Nairobi: Siaya Senator James Orengo will Wednesday lead a team of lawyers in representing 10 bloggers wanted by police over a variety of criminal allegations.
The bloggers have all been summoned by the Directorate of Criminal Investigations for grilling for allegedly misusing a licensed telecommunication gadget under section 29 of the Information and Communication Act.
This was after the bloggers posted on their Facebook and Tweeter accounts information that the authorities deemed provocative and criminal.
They include Robert Alai, Cyprian Nyakundi, Patrick Msafari, Seth Odongo, Charles Dienya, Anthony Mburu, Eddy Illah, Phelix G-Cord, George Nyongesa and Yassin Juma.
Juma was Monday released from police custody without charge.
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Some of the bloggers were summoned while others were arrested for their alleged crimes.
According to Alai, the bloggers, lawyers Orengo, Harun Ndubi and the head of investigations at DCI John Kariuki agreed they all appear on Wednesday for further questioning.
“We agreed to reappear on Wednesday for further grilling and Orengo will lead other lawyers in representing us. We feel we are being harassed for no reason,” said Alai.
Concerns have been raised over growing arrest and detention of bloggers perceived to be “critical” of the government.
But police said the targeted individuals had flaunted the law by posting provocative and criminal information and pictures.
“We have complaints and that is why we are investigating them. No one is targeting them wrongly,” said Kariuki.
Juma had posted, on his social media accounts, information about the Kenya Defence Forces attack in Somalia. He was arrested on Saturday night and spent two nights in police cells before he was taken to court but did not take plea.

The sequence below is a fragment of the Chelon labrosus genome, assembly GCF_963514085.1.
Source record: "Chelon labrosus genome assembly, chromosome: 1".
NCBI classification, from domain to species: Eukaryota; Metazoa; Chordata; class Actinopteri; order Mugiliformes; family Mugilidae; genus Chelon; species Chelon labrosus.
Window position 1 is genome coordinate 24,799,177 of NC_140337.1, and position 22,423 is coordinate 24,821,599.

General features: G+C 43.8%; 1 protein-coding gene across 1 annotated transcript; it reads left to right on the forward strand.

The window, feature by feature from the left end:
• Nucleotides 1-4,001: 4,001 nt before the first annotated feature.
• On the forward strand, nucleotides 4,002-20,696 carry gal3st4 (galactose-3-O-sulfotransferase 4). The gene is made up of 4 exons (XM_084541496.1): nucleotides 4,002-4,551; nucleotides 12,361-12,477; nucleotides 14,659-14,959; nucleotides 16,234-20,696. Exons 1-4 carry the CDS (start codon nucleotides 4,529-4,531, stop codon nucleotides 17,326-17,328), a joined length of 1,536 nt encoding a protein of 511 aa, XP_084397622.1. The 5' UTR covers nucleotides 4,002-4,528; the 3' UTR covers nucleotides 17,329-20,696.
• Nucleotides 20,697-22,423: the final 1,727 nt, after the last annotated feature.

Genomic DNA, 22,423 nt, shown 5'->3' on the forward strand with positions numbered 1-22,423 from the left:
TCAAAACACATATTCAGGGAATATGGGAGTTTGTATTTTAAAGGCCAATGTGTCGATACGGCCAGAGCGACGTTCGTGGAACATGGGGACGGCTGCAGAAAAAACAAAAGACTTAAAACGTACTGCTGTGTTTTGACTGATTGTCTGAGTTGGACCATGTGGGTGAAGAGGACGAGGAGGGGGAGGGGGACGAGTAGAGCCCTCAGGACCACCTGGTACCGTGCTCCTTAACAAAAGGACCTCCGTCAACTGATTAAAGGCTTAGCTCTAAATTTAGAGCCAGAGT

Illah was arrested on January 19, 2016 and charged with publishing prohibited material by sharing images of what he alleged were Kenyan soldiers killed in an Al Shabaab attack, via a WhatsApp group.
Illah has denied the charge and has been remanded in custody pending the hearing of his case on February 9, 2016. Director Henry Maina said Section 29 of the Information and Communication Act regarding ‘improper use of a licensed telecommunication gadget’ is being increasingly used by State officials to target those communicating online.
“Article 33 of the Kenyan Constitution expressly states that every person has the right to freedom of expression, including the freedom to seek, receive, or impart information or ideas. The recent wave of arrests of those communicating online do not reach the high threshold regarding limitations that can be placed on expression under Article 33 (2), and thus the actions by the police are unconstitutional,” he said.
Maina urged the government to abide by the spirit of the Constitution regarding freedom of expression and to stop using this provision to clamp down on legitimate expression and democratic debate.
Officials at DCI headquarters who spoke on condition of not being quoted said they are under instructions from above to carry out the crackdown.